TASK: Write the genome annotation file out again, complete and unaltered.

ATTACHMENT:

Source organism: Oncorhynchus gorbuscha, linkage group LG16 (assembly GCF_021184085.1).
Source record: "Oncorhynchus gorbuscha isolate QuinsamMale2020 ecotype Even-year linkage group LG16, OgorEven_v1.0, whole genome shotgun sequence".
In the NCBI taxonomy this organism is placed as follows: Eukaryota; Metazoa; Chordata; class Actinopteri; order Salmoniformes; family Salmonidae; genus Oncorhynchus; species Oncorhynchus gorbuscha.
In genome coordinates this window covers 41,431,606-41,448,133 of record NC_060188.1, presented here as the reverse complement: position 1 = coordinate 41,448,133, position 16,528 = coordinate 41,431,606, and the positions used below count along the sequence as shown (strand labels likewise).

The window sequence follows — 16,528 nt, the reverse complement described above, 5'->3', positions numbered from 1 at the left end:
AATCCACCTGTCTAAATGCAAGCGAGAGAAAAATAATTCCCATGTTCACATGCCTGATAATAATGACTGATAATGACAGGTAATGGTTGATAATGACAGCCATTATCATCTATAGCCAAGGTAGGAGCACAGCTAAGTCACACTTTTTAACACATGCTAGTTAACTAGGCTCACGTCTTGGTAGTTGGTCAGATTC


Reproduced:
Source organism: Oncorhynchus gorbuscha, linkage group LG16 (assembly GCF_021184085.1).
Source record: "Oncorhynchus gorbuscha isolate QuinsamMale2020 ecotype Even-year linkage group LG16, OgorEven_v1.0, whole genome shotgun sequence".
In the NCBI taxonomy this organism is placed as follows: Eukaryota; Metazoa; Chordata; class Actinopteri; order Salmoniformes; family Salmonidae; genus Oncorhynchus; species Oncorhynchus gorbuscha.
In genome coordinates this window covers 41,431,606-41,448,133 of record NC_060188.1, presented here as the reverse complement: position 1 = coordinate 41,448,133, position 16,528 = coordinate 41,431,606, and the positions used below count along the sequence as shown (strand labels likewise).

The window sequence follows — 16,528 nt, the reverse complement described above, 5'->3', positions numbered from 1 at the left end:
AATCCACCTGTCTAAATGCAAGCGAGAGAAAAATAATTCCCATGTTCACATGCCTGATAATAATGACTGATAATGACAGGTAATGGTTGATAATGACAGCCATTATCATCTATAGCCAAGGTAGGAGCACAGCTAAGTCACACTTTTTAACACATGCTAGTTAACTAGGCTCACGTCTTGGTAGTTGGTCAGATTC